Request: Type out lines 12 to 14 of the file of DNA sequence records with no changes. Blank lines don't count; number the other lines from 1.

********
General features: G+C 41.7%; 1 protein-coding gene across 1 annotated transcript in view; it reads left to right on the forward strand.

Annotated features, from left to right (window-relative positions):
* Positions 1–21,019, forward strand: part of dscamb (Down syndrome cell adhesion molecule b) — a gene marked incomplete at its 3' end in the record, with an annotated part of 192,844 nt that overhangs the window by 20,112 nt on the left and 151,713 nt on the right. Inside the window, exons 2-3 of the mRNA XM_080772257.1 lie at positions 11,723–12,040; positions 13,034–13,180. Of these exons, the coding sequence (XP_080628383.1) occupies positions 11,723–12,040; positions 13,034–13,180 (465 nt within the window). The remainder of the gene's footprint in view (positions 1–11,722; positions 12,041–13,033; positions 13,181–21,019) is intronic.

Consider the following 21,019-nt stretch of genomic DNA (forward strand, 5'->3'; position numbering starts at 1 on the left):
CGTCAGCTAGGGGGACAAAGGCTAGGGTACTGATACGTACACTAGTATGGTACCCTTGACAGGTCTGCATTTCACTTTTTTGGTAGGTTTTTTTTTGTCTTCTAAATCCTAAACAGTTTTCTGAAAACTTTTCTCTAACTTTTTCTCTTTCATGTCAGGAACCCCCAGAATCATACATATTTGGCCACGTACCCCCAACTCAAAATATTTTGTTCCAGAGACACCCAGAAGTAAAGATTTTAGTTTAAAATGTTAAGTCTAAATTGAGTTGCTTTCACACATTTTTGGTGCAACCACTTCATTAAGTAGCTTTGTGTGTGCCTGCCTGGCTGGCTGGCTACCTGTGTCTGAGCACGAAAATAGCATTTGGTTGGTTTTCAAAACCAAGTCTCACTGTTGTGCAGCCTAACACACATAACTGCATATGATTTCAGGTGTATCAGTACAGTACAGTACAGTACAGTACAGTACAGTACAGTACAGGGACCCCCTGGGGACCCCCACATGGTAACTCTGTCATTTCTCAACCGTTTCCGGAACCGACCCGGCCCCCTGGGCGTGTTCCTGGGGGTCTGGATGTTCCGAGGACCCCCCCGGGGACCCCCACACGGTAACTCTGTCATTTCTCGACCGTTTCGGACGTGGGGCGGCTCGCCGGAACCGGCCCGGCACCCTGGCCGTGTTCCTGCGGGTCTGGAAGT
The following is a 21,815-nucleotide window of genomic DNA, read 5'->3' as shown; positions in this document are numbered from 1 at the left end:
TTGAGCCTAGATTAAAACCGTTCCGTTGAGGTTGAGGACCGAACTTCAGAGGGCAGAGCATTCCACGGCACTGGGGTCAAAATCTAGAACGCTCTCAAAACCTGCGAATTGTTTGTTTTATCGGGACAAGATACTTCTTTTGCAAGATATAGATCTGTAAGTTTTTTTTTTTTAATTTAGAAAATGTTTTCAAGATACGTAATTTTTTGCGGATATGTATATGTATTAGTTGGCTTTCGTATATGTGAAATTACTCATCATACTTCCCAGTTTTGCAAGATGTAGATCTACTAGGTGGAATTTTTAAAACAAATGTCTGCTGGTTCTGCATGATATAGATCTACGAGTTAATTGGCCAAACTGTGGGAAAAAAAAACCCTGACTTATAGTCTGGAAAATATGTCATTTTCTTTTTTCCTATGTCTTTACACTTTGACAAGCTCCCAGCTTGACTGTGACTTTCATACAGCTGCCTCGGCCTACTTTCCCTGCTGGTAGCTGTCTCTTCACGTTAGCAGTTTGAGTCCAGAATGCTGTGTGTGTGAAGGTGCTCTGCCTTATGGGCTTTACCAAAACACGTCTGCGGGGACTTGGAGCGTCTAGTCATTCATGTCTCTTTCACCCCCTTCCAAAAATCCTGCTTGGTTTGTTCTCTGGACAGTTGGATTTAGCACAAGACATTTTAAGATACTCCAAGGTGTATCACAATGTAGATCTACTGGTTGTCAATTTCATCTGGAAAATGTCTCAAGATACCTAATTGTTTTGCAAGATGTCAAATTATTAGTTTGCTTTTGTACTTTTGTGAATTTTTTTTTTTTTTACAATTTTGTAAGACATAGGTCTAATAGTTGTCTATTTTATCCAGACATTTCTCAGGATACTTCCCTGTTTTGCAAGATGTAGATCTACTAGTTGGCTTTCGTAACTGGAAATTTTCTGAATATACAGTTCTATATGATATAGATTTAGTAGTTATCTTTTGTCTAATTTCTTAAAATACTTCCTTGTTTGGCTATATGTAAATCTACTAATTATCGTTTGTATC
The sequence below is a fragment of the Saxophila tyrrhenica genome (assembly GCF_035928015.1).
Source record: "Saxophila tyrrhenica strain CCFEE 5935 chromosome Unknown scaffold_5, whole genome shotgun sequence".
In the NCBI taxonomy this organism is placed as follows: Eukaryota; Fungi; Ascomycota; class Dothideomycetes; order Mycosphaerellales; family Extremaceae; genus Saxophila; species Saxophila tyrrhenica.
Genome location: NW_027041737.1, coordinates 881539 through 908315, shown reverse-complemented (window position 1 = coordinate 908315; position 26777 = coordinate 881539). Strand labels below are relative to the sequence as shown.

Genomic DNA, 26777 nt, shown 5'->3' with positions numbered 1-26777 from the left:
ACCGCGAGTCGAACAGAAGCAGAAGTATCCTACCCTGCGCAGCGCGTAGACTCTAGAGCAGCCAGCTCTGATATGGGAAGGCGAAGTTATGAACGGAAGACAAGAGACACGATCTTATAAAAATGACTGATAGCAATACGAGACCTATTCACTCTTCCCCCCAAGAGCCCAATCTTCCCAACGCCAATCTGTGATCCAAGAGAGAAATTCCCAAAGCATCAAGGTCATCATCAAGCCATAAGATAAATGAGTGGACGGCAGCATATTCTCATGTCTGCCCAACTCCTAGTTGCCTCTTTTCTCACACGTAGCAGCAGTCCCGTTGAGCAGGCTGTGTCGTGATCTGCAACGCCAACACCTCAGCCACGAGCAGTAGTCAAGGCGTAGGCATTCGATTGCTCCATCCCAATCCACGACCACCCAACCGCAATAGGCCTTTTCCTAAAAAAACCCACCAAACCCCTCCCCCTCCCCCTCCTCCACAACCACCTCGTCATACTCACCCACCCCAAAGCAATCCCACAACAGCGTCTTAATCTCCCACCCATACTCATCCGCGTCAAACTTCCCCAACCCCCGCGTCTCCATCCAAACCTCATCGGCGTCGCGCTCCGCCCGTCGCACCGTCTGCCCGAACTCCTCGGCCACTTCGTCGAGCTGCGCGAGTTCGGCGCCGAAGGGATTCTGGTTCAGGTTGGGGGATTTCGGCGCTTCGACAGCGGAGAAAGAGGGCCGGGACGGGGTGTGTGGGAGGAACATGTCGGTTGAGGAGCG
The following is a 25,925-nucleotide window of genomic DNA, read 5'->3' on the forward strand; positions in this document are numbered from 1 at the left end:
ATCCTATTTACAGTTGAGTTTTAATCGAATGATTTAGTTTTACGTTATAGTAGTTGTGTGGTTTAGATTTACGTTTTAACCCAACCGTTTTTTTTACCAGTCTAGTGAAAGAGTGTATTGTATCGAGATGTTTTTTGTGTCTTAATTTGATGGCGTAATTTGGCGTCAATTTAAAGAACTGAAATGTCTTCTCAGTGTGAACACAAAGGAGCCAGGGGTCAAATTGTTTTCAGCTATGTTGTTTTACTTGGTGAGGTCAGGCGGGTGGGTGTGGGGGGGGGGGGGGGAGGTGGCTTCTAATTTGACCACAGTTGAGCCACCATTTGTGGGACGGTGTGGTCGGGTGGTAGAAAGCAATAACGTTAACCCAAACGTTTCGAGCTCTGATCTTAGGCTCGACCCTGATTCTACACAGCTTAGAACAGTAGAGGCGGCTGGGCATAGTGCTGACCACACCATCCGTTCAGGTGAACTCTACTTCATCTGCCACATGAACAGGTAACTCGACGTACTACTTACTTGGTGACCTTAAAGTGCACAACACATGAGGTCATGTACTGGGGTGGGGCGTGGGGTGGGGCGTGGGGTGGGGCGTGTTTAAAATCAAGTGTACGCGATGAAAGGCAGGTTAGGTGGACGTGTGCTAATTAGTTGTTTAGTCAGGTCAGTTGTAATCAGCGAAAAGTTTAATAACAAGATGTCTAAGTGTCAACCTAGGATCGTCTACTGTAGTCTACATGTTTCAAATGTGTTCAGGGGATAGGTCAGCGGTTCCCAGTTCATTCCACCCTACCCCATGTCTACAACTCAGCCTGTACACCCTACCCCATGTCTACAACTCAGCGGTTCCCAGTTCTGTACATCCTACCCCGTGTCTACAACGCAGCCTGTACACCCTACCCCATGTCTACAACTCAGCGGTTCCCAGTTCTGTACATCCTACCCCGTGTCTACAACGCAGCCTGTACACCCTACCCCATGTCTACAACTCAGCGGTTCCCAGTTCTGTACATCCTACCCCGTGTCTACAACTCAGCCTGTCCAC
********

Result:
Genomic DNA, 26777 nt, shown 5'->3' with positions numbered 1-26777 from the left:
ACCGCGAGTCGAACAGAAGCAGAAGTATCCTACCCTGCGCAGCGCGTAGACTCTAGAGCAGCCAGCTCTGATATGGGAAGGCGAAGTTATGAACGGAAGACAAGAGACACGATCTTATAAAAATGACTGATAGCAATACGAGACCTATTCACTCTTCCCCCCAAGAGCCCAATCTTCCCAACGCCAATCTGTGATCCAAGAGAGAAATTCCCAAAGCATCAAGGTCATCATCAAGCCATAAGATAAATGAGTGGACGGCAGCATATTCTCATGTCTGCCCAACTCCTAGTTGCCTCTTTTCTCACACGTAGCAGCAGTCCCGTTGAGCAGGCTGTGTCGTGATCTGCAACGCCAACACCTCAGCCACGAGCAGTAGTCAAGGCGTAGGCATTCGATTGCTCCATCCCAATCCACGACCACCCAACCGCAATAGGCCTTTTCCTAAAAAAACCCACCAAACCCCTCCCCCTCCCCCTCCTCCACAACCACCTCGTCATACTCACCCACCCCAAAGCAATCCCACAACAGCGTCTTAATCTCCCACCCATACTCATCCGCGTCAAACTTCCCCAACCCCCGCGTCTCCATCCAAACCTCATCGGCGTCGCGCTCCGCCCGTCGCACCGTCTGCCCGAACTCCTCGGCCACTTCGTCGAGCTGCGCGAGTTCGGCGCCGAAGGGATTCTGGTTCAGGTTGGGGGATTTCGGCGCTTCGACAGCGGAGAAAGAGGGCCGGGACGGGGTGTGTGGGAGGAACATGTCGGTTGAGGAGCG
The following is a 25,925-nucleotide window of genomic DNA, read 5'->3' on the forward strand; positions in this document are numbered from 1 at the left end: